SpringSoft’s Laker custom place-and-route system
Custom IC layout is a time-consuming, painstaking task that challenges both designers and their layout tools. SpringSoft’s custom IC layout system was initially introduced to address the problem of achieving acceptable quality of results and run times. Employing both rule-driven and schematic-driven layout styles, Laker makes it easier to avoid layout-versus-schematic (LVS) errors even as it reduces the time for custom layout.
In the latest iteration of Laker, SpringSoft has added support for the OpenAccess database and application-programming interface (API) from Si2. From a purely business perspective, there are a few advantages to any tool having support for OpenAccess. “Designers are trying to get away from dependency on tools from a single vendor,” says Duncan McDonald, SpringSoft’s director of product marketing for Laker. OpenAccess enables the creation of parallel flows without proprietary lock-in.
The other compelling business driver behind the use of OpenAccess is interoperability (see the figure). “OpenAccess is the basis for building interoperability into the flow so you can have best-in-class tools at every stage,” says McDonald. It enables designers to incorporate tools from other vendors who support OpenAccess or to use in-house tools crafted for particular purposes.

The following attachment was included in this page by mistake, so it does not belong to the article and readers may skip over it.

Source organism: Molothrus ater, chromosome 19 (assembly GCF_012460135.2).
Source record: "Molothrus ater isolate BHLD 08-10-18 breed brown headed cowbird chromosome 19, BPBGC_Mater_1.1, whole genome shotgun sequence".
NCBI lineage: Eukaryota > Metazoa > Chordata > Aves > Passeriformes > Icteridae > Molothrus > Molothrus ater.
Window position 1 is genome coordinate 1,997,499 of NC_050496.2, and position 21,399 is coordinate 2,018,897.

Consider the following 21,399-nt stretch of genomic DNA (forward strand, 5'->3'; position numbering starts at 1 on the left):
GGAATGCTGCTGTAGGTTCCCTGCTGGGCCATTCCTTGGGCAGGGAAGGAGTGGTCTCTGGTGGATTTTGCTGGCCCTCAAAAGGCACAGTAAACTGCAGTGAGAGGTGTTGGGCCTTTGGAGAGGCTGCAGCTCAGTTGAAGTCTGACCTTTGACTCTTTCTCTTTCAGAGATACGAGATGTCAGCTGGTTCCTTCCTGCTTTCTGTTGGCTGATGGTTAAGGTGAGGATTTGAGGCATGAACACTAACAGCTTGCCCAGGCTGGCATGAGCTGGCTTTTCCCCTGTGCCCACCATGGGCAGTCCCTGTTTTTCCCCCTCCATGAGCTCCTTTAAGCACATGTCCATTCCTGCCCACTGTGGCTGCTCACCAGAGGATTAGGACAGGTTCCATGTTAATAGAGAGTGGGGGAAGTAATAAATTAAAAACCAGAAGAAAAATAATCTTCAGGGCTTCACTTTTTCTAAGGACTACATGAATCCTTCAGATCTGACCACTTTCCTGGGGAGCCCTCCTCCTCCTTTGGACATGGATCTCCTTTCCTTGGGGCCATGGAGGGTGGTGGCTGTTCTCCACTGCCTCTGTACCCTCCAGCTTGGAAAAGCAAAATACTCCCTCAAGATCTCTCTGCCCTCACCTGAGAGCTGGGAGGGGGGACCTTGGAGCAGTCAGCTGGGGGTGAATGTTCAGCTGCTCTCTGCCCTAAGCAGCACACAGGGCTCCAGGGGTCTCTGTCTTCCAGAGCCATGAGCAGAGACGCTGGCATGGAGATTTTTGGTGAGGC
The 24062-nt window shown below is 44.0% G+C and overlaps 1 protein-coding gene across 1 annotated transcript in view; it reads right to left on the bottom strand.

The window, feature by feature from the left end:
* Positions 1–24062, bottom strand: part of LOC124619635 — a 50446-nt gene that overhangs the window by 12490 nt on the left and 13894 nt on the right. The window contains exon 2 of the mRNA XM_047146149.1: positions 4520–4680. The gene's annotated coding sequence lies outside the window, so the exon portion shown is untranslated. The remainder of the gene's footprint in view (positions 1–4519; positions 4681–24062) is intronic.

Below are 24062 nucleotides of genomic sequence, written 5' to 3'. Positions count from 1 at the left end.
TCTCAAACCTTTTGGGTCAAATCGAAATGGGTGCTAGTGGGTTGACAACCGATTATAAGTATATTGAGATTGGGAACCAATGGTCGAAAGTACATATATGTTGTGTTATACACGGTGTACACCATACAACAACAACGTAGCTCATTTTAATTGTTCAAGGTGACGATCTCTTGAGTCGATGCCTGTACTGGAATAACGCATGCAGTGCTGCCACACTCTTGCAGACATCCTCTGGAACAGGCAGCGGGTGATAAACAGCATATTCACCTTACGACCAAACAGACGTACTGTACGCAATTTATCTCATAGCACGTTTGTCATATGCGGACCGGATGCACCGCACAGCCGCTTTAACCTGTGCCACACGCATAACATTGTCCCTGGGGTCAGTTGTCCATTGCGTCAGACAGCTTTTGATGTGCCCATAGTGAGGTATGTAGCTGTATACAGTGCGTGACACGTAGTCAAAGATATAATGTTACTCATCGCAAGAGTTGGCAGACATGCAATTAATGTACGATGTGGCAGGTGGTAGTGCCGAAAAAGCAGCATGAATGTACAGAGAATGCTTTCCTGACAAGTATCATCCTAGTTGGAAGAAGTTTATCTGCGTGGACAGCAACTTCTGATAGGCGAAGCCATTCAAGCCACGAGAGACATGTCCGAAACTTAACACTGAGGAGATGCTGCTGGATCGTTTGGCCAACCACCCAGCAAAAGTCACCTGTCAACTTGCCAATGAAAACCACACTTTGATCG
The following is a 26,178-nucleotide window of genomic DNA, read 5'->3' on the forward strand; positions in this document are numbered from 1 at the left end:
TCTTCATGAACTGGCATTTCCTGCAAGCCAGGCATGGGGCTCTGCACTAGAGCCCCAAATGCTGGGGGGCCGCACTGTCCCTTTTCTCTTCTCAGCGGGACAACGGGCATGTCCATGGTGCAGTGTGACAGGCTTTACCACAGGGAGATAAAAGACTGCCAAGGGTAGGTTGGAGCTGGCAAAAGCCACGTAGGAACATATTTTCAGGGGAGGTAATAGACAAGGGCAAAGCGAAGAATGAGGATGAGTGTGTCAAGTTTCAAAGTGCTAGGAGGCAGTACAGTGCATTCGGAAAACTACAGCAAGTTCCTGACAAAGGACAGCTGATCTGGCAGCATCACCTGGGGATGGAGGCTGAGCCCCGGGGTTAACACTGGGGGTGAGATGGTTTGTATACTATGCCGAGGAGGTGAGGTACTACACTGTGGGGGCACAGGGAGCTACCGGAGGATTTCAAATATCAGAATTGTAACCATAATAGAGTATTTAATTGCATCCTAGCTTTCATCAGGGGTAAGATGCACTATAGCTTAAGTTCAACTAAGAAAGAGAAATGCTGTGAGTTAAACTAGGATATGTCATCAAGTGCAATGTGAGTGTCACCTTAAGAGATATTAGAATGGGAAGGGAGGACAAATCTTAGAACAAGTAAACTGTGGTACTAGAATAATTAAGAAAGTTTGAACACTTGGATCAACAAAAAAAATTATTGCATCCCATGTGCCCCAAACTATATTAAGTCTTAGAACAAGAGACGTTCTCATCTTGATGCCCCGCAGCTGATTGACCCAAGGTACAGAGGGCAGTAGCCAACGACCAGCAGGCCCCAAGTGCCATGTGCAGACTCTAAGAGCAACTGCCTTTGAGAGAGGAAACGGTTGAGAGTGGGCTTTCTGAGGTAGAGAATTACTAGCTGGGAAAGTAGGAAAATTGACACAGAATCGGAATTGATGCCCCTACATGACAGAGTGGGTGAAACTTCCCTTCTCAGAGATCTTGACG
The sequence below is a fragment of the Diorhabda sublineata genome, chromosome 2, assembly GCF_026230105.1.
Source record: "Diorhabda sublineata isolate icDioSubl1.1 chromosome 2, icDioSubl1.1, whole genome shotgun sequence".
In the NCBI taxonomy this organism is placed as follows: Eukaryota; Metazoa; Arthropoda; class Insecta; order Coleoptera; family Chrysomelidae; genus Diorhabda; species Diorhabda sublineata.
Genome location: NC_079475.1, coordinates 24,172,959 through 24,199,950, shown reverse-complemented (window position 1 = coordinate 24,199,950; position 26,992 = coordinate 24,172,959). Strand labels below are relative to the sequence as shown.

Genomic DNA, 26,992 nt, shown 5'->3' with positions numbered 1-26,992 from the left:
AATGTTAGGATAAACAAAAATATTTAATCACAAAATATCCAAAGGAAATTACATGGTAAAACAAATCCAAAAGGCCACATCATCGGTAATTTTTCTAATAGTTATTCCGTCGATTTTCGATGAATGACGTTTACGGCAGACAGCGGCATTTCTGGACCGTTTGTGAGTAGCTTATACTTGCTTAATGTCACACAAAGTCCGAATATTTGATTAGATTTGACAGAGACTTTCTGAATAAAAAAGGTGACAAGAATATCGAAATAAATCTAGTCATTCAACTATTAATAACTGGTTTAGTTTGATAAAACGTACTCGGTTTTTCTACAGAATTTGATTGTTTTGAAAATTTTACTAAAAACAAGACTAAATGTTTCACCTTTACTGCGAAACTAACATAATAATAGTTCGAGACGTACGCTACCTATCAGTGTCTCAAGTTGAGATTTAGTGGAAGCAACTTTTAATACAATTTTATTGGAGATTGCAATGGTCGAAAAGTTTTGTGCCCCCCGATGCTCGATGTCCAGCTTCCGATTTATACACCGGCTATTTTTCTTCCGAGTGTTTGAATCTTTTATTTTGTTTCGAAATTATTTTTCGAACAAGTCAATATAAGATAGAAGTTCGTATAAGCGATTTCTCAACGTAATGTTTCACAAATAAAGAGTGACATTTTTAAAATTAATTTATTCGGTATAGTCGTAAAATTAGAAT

Through OpenAccess, Laker supports the IPL Alliance’s interoperable process design-kit (PDK) libraries. This effort seeks to establish an interoperable eco-system in custom design. “We’ve done extensive interoperability testing with Magma, Ciranova, and Synopsys and their OpenAccess-enabled tools to ensure that we can exchange data,” says McDonald.
As to the details of Laker’s integration with OpenAccess, SpringSoft says that Laker is the only tool in its class that supports all three of the possible interfaces with third-party tools: file exchanges, data exchanges, and a tightly coupled runtime model. The runtime model is the most sophisticated of the three, in which multiple applications can share the same memory without having to open and close the applications. “This makes the tools look like part of the same environment,” says McDonald.
Other enhancements to the Laker system include a new custom row placer and custom digital router. Both work directly in Laker with no need for the time sink of environment switching. There are also no data-translation or compatibility issues involved. Together, the placer and router are wire-length driven and work with smaller designs of 50,000 fixed-height standard/custom cells.
The tools support advanced process technologies, with 28-nm support planned by the end of 2010. They provide routing for power and ground layers for complete design support. Laker performs a hybrid approach to routing, performing first a fast gridded route. After doing design-rule checking, the tool then switches to a shape-based route that yields a DRC-clean (design rule checking) output with a high completion rate.